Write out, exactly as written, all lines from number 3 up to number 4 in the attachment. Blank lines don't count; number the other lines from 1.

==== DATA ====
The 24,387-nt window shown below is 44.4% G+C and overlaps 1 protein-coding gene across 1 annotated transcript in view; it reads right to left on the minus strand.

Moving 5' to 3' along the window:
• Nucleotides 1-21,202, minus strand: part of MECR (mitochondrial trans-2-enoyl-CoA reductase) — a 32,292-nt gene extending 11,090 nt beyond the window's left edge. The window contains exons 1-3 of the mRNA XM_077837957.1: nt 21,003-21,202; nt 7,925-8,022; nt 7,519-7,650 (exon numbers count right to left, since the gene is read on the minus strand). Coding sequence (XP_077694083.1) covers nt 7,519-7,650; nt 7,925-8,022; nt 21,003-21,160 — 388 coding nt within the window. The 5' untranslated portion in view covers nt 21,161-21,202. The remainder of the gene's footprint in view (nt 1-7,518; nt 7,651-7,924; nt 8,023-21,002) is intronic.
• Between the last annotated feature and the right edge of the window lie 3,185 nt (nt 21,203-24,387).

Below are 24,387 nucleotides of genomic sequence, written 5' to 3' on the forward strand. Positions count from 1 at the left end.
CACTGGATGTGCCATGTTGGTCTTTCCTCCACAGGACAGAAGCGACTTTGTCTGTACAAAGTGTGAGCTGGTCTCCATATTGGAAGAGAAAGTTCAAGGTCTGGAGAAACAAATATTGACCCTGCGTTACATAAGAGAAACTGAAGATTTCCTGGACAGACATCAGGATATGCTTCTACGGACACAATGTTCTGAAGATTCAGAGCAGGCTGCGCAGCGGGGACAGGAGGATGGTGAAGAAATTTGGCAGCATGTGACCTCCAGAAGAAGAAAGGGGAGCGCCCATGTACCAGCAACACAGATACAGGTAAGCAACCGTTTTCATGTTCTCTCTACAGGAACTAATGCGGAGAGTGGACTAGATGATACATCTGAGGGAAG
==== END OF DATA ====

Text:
• Nucleotides 1-21,202, minus strand: part of MECR (mitochondrial trans-2-enoyl-CoA reductase) — a 32,292-nt gene extending 11,090 nt beyond the window's left edge. The window contains exons 1-3 of the mRNA XM_077837957.1: nt 21,003-21,202; nt 7,925-8,022; nt 7,519-7,650 (exon numbers count right to left, since the gene is read on the minus strand). Coding sequence (XP_077694083.1) covers nt 7,519-7,650; nt 7,925-8,022; nt 21,003-21,160 — 388 coding nt within the window. The 5' untranslated portion in view covers nt 21,161-21,202. The remainder of the gene's footprint in view (nt 1-7,518; nt 7,651-7,924; nt 8,023-21,002) is intronic.
• Between the last annotated feature and the right edge of the window lie 3,185 nt (nt 21,203-24,387).